Jim Burklo at The Center for Progressive Christianity asks "Who is your Jesus" in light of the difficulty in ascertaining the "historical Jesus." Whether you agree or disagree with his historical skepticism, his musings on how we give meaning to Jesus in our present day is worth pondering.

Wednesday, August 19, 2009

More on Prayers and Lots

One of the values of blogging is that you can get immediate feedback. Indirectly, a reader who is a minister suggested the post on Apostolic Succession did not properly account for the role of prayer in the selection of Matthias. And I would agree with him. Here's why.

A well documented characteristic of Luke's writing is his emphasis on prayer. A generalizing summary in Acts 1:14 is designed to show the early community's devotion to prayer, and this is followed by another summary in Acts 2:42 that also includes prayer.

Since these summaries do not provide specifics, the historical context and manner of their prayer life is difficult to judge. What did Luke have in mind when he composed these summaries? Did he think of private prayers (Mt. 6:6)? Corporate prayers as in the synagogue? Recitation of the Lord's prayer (as in in Luke 9:2-4)? Temple prayer at the time of sacrifice (Acts 3:1)? All of the above?

Luke surely wanted us to see the devotion of these first disciples. That's what makes the "casting of lots" episode in Acts 1:21-26 all the more interesting. No specifics of prayer are provided other than 1) it is addressed to the Lord and 2) it is offered in conjunction with the casting of lots. And the story concludes with the lot falling on Matthias.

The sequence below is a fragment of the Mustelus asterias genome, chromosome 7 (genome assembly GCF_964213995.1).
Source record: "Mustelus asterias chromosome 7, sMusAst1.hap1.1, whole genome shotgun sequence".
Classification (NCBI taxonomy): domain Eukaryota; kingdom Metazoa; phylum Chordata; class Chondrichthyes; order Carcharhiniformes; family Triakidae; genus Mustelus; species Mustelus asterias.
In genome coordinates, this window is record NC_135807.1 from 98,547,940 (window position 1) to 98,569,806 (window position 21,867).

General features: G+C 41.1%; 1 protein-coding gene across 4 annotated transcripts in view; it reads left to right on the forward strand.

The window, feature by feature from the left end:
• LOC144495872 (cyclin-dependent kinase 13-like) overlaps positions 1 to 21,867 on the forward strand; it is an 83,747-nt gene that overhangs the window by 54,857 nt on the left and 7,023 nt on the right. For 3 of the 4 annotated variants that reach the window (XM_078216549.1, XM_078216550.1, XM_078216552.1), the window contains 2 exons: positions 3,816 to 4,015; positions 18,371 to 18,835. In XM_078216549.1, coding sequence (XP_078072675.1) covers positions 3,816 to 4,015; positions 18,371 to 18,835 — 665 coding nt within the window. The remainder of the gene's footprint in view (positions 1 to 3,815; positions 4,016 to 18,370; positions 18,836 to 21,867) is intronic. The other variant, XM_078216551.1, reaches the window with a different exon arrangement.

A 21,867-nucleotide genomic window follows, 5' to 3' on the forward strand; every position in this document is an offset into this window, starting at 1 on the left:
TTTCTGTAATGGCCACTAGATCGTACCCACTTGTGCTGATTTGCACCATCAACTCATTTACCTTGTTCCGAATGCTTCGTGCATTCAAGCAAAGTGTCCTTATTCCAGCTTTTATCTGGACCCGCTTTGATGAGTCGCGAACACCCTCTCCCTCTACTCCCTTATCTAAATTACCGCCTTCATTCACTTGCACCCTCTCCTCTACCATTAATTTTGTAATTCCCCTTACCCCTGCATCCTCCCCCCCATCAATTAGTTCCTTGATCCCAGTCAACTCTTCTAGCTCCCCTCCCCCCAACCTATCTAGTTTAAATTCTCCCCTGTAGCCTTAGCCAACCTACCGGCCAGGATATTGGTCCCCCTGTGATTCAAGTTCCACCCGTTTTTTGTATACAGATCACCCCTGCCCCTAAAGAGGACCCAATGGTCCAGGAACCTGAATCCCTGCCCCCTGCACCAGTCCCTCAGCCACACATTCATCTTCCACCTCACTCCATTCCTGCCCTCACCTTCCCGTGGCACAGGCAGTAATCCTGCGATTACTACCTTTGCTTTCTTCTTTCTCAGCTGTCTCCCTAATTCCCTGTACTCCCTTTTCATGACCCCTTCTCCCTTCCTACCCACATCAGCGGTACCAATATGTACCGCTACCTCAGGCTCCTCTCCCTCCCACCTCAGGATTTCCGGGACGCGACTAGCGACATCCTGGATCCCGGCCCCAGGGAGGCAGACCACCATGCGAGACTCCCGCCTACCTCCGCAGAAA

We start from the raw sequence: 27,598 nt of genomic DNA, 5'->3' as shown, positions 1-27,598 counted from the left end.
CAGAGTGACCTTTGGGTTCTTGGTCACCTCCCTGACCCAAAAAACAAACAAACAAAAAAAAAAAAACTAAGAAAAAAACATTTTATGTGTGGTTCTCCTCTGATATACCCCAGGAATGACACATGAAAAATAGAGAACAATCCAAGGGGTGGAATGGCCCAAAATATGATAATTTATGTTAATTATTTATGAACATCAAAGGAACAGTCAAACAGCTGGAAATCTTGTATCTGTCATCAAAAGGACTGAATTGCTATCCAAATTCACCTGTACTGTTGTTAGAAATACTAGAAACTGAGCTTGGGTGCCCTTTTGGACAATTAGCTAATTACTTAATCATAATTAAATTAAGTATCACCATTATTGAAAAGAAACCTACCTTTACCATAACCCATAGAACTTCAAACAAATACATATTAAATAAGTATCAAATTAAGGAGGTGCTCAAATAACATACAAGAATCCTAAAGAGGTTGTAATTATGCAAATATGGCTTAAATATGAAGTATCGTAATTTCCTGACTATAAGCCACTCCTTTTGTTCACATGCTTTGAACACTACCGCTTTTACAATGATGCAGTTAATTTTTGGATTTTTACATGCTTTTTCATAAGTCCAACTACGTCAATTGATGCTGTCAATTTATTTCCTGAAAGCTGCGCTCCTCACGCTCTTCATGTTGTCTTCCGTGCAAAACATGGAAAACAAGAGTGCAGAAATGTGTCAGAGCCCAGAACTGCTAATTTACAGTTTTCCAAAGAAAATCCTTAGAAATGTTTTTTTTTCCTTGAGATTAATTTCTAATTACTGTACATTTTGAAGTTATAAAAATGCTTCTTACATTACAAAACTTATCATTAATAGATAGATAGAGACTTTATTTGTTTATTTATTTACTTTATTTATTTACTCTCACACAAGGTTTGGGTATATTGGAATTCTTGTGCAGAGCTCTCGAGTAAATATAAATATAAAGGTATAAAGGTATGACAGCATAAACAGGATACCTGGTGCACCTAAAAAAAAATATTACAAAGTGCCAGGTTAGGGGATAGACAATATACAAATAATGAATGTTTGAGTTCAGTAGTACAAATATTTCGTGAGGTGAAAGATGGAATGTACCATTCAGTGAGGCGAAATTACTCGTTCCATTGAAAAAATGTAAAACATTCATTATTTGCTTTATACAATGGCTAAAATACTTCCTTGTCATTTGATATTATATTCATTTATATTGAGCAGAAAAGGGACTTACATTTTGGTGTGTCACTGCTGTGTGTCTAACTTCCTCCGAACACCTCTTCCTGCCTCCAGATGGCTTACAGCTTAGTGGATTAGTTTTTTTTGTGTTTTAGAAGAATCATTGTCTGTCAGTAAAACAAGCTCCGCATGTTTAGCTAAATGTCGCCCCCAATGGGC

Luke seems to witness to a time when the use of lots was still seen as a viable way of discerning the will of God (Proverbs 16:33), even a community who devoted themselves to God in prayer.

Question: Is the "Lord" in Acts 1:24 a reference to Jesus or God?

The Tabor Blog

Scholars are trained to communicate what they "think" about the Bible. Rarely do we get know what they "feel" about scripture. So here's a chance to have one biblical scholar, James Tabor, share his appreciation for our ancient texts and why he is drawn to the Hebrew prophets and put off by early Christianity, especially the systematic interpretations of Paul and the Gospel of John.

Tuesday, August 18, 2009

Great Communion

The Disciples of Christ Historical Society has established a task force and an official website to promote the celebration of World Communion Day on October 4 in a special way. The plan is for all three wings of the Stone-Campbell movement to share communion, worship together, and remember our common heritage. In this video clip, Doug Foster from Abilene University who chairs the task force shares the history and significance of this opportunity.

Monday, August 17, 2009

Where Stone-Campbell Christians Live

Here is a very insightful map that shows clearly where Stone-Campbell membership reside. Click here to see a larger image. Restoration Christians includes Disciples of Christ, Churches of Christ, and Christian Churches. It's clear that we haven't progressed all that much geographically from our frontier days.